Sigrid V. Carlsson, MD, PhD, MPH, presented “State of the Art in “Smart” Prostate Cancer Screening: Defining the Need for Precision Diagnostics” during The 4th Global Summit on Precision Diagnosis and Treatment of Prostate Cancer on October 3, 2019 in Boston, Massachusetts.
How to cite: Carlsson, Sigrid V. “State of the Art in “Smart” Prostate Cancer Screening: Defining the Need for Precision Diagnostics” October 3, 2019. Accessed Jan 2020. https://grandroundsinurology.com/state-of-the-art-in-smart-prostate-cancer-screening-defining-the-need-for-precision-diagnostics/
State of the Art in “Smart” Prostate Cancer Screening: Defining the Need for Precision Diagnostics – Summary:
Sigrid V. Carlsson, MD, PhD, MPH, discusses the evolution of attitudes toward PSA screening for prostate cancer over time, and the importance of implementing the PSA test in a way that will truly benefit patients. She details how risk-stratifying algorithms and calculators, biomarkers, and MRI can play a role in refining prostate cancer screening.
Prior to the United States Preventive Services Task Force (USPSTF) releasing their grade D recommendation against PSA-based prostate cancer screening, widespread, routine PSA testing led to overdiagnosis and overtreatment. However, screening also resulted in lower prostate cancer mortality. Since the decline of screening, the United States has seen a definitive increase in distant metastases in men over age 75. In order to minimize overdiagnosis while retaining the ability to detect significant disease early in at-risk patients, urologists need a smarter approach to screening.
The use of MRI to decide when to biopsy and to identify biopsy targets has improved the prostate cancer detection pathway. While guidelines have integrated MRI into clinical diagnosis, and MRI does improve the detection of significant cancer, decrease the number of unnecessary biopsies, and reduce overdiagnosis, it can have a significant miss rate. For instance, the PROMIS trial showed that MRI had a negative predictive value of only 76% for clinically significant prostate cancer. MRI is also associated with a substantial proportion of false positives and variability of interpretation among radiologists. The utility of mpMRI alone is therefore limited.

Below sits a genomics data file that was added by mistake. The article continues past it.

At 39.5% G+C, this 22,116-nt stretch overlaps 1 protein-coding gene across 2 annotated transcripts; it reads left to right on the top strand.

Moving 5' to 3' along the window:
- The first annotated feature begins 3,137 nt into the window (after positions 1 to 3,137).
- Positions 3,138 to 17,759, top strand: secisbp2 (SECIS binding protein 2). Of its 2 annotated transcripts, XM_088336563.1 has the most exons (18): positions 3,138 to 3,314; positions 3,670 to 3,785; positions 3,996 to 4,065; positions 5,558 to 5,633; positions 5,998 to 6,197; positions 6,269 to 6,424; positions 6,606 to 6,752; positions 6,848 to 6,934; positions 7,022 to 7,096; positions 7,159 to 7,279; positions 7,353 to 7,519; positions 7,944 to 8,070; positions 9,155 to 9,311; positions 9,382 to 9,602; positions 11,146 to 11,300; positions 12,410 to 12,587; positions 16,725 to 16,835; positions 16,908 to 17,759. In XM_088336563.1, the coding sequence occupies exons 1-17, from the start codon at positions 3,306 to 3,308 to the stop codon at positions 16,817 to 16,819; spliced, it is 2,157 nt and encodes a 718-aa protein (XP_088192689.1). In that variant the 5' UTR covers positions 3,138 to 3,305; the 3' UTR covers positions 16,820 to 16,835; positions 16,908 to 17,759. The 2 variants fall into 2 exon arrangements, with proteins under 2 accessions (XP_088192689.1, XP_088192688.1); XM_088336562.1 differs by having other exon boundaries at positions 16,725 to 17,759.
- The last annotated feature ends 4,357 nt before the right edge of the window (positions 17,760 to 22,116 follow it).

Risk-stratifying algorithms, as well as risk calculators that take the sum of information on a patient, including age and PSA, and produce an objective assessment of the patient’s risk, can further refine screening approaches. New biomarker-based tests like STHLM3 and 4KScore are also valuable diagnostic tools in the urologic armamentarium.
About The 4th Global Summit on Precision Diagnosis and Treatment of Prostate Cancer:
The Global Summit on Precision Diagnosis and Treatment of Prostate Cancer is a multi-day, multi-disciplinary forum designated to informing health care stakeholders about topics including in-vitro fluid- and tissue-based molecular diagnostics, novel observation strategies such as active surveillance, and novel therapeutic interventions. Along with this forum’s efforts to form a consensus on the future of prostate diagnostics and precision care, it aims to create an educational and research strategy for its realization. Dr. Carlsson presented this lecture during the 4th iteration of this Summit in 2019.